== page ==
Head of the British Army, General Sir Nicholas Carter delivered a keynote lecture today at the University of Leicester regarding the complex and strategic context in which the Army currently operates.
The event was attended by people of many multicultural backgrounds and was held by a partnership between Leicester University and the St Phillips Centre – An interfaith organisation set up to strengthen community integration.
Other subjects discussed by General Carter included how new talent is constantly being sought after and how the Army is seeking to recruit from a range of diverse cultures.
Currently only 10pc of the British Army is made up by ethnic minorities and the majority of those are drawn from the Commonwealth, not British Communities. In relation to this, General Carter said: “The Army is not as diverse as it probably needs to be.
“Like many institutions and employers these days, we need talent and we need skills. It’s my sense that if we draw from a much broader recruiting base we will get the talent that we need. For me it’s much more about the talent and that’s where diversity comes in.”
One of the reasons for General Carter’s visit to Leicester was to acknowledge the opportunity to connect to the vast amount of different communities in the city from which potential recruits might be drawn from in the future.
Regarding recent world events, Sir Carter explained that the Muslim community and the British Army share the same values and standards. He said: “If you focus on that, which is essentially our common ground, then the door will open.”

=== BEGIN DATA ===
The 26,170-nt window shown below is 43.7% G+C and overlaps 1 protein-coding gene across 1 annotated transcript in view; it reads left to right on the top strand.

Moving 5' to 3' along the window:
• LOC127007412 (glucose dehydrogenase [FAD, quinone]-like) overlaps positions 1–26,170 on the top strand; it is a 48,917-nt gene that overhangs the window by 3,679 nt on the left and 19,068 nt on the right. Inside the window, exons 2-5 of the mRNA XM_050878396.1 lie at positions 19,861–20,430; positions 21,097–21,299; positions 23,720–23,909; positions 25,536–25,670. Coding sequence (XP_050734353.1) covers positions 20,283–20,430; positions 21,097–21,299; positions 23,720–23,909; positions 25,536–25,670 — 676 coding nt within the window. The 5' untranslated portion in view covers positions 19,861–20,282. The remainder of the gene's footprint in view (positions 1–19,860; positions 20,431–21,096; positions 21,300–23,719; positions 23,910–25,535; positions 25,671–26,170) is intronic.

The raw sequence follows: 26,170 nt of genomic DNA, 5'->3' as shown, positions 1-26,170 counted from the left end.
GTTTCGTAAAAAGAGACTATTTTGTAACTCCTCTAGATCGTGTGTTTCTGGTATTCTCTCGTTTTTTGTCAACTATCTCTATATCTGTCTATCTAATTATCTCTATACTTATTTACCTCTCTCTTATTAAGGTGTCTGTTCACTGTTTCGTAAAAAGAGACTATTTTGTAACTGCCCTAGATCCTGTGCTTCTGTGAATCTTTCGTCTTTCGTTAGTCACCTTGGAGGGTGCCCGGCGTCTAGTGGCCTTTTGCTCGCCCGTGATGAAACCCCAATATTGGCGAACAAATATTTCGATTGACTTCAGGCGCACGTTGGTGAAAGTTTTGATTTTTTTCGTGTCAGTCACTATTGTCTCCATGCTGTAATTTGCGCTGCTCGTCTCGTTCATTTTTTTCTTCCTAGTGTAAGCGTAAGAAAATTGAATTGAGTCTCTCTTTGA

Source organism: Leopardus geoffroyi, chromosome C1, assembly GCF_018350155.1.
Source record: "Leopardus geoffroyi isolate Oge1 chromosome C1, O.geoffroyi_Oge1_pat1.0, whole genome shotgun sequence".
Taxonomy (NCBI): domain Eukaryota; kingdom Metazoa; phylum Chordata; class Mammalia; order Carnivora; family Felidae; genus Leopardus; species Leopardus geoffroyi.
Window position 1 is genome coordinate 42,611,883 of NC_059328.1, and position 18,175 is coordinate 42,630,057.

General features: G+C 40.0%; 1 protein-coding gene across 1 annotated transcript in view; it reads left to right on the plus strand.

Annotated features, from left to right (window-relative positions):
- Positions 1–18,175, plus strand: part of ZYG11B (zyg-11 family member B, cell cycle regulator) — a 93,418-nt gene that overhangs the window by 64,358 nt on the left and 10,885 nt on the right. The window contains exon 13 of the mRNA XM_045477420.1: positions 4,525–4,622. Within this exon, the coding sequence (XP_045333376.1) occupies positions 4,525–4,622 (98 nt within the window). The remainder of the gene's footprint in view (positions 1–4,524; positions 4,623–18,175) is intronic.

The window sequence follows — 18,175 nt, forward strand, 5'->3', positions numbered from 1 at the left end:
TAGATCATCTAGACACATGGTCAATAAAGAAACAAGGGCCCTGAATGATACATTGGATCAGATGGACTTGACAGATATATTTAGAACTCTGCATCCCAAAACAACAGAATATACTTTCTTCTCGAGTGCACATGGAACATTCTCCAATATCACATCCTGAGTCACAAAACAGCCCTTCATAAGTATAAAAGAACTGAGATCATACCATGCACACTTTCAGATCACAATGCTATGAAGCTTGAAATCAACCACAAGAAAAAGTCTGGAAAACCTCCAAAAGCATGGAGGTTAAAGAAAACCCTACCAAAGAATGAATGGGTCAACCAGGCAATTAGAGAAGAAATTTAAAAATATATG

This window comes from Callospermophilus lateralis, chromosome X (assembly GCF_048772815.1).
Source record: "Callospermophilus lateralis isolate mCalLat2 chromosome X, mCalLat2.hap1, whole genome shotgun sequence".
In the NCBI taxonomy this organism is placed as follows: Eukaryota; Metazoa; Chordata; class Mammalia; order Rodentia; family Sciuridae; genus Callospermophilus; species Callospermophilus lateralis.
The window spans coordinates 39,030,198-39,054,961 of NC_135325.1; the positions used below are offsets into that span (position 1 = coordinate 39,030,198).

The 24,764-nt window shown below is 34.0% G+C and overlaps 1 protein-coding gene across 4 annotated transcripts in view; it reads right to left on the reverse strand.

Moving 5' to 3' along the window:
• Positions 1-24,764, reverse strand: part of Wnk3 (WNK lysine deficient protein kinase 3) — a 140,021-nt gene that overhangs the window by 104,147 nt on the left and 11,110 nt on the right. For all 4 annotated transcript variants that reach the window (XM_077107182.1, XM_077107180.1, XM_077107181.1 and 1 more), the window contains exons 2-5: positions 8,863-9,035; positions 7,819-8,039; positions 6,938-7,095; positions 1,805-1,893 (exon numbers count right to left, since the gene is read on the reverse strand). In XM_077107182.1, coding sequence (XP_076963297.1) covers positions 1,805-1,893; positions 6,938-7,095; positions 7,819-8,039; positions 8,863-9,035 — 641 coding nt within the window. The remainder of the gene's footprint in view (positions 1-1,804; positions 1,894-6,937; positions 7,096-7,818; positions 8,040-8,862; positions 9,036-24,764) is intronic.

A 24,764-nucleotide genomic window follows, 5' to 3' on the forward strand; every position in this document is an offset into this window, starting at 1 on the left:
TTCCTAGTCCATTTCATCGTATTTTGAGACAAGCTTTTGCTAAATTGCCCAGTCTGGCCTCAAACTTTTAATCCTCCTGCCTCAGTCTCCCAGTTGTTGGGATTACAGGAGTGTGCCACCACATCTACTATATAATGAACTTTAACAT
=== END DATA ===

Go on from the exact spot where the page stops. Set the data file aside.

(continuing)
Head of Corporate Events at the University of Leicester, Jim Butler said: “We are extremely proud to be able to offer and facilitate this unique opportunity for the people and communities of our diverse city to meet and engage with Sir Nicholas Carter and develop an understanding of his unique perspective on the world.”
General Carter also played a part in women now being able to take up close combat roles: “When you look at what women have achieved on the battlefield, on the front lines of Afghanistan and Iraq, you can see that they are an indispensable part of what we now do. “
He added: “If you are going to move through a minefield it’s most likely that it would have been cleared by a woman and it will probably be marked by a woman. The fact is that this is a sensible evolution in terms of the role that women play within the Army already.”
General Carter has been the Chief of the General Staff, the professional head of the British Army since 2014 and has led the Army through its most recent Security and Defence Review in November 2015.
By Luke Flamson